Having cleared its reputation of trivialness, I decided to print a copy to solve. Given the nature of this type of puzzle, it’s easy to deduce how the last piece goes in. That only leaves figuring out how to add the first 3 pieces.
|No Scoop 4U|
Wednesday, February 1, 2023
It’s swirly, whirly, wavey, and curly. It’s Wavelinks designed by Rod Bogart. In addition to being an excellent puzzle, it also has some appeal as a fidget toy.
I first encountered Wavelinks in the Nob Yoshigahara Puzzle Competition room at IPP38. I wasn’t able to solve it in the limited time that I had but was duly impressed. Obviously, I wasn’t the only one impressed since it won a Top 10 vote getter award.
The version in the IPP competition was made by Shapeways, which provides online services for SLS manufacturing. Upload a design and get copies made and sent to your home. Before everyone had their own FDM printer at home, this was the best way to achieve rapid prototyping for puzzle development using non-cartesian geometries (I refrain from using the term square to avoid connotations associated with Cast Square). Even now, although more expensive, SLS is still probably better than FDM for puzzles such as Wavelinks. You can still acquire copies of Wavelinks from Rod’s Shapeways shop.
I had the opportunity to reattack Wavelinks at an RPP (A Decade of Puzzling - RPP 2019) where someone brought a Shapeways copy that they had acquired. This time, I was able to solve it fairly quickly while still appreciating the movements required to solve it.
Much to my surprise, a kickstarter project was announced in 2022 by Craighill to produce Wavelinks. Their campaign announcement had beautiful photos and videos of the 4 pieces (I refrain from using the term quartet to avoid connotations associated with Cast Quartet) made in contrasting silver and black. It was a complete no-brainer to join the kickstarter.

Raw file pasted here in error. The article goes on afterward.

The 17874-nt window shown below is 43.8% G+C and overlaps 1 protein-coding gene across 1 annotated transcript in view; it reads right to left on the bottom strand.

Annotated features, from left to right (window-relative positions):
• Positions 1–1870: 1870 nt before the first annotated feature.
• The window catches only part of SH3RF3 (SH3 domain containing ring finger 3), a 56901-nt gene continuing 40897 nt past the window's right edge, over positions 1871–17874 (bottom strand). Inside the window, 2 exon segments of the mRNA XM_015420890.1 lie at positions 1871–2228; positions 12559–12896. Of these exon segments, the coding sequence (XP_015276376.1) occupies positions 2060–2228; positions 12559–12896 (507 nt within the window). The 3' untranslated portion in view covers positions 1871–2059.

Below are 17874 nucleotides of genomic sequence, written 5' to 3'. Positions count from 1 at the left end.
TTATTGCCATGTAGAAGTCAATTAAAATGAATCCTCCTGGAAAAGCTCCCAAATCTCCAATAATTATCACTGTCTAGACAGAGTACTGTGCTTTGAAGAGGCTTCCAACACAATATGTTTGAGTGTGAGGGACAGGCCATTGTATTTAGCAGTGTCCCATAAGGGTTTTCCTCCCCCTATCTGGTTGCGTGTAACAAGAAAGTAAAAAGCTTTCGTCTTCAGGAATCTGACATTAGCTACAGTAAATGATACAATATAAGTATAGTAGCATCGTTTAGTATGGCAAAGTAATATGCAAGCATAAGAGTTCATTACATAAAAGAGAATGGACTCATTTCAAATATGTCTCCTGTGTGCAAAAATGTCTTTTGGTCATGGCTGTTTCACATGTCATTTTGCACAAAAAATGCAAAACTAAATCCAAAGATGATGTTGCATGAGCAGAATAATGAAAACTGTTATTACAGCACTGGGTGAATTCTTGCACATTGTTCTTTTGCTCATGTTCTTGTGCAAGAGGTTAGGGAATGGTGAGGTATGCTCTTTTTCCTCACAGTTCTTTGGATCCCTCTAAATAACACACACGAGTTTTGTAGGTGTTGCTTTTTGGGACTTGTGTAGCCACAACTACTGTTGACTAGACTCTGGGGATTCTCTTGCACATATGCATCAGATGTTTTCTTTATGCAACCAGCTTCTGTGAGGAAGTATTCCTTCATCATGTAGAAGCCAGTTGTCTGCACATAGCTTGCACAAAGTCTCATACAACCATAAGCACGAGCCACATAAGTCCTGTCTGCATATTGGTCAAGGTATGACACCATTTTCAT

There is a video in the Kickstarter campaign where the pieces fall into the solved interlocked state (I refrain from using the terms spiral, vortex, and twist to avoid connotations associated with Cast Spiral, Cast Vortex, and Cast Twist). I suggest that you attempt this catch the wave move. Once everything is lined up, the pieces really do drop like that. I’m sure some would consider that video a spoiler, but I don’t think it’s really giving too much away and the appeal of the video is obvious.
I’m very happy that this puzzle was finally released in a format that it deserved and should become available in puzzle shops soon. I’ve incorporated it into my weekly exercise routine but if you prefer a much lighter copy for your workout, the plastic version is still available on Shapeways.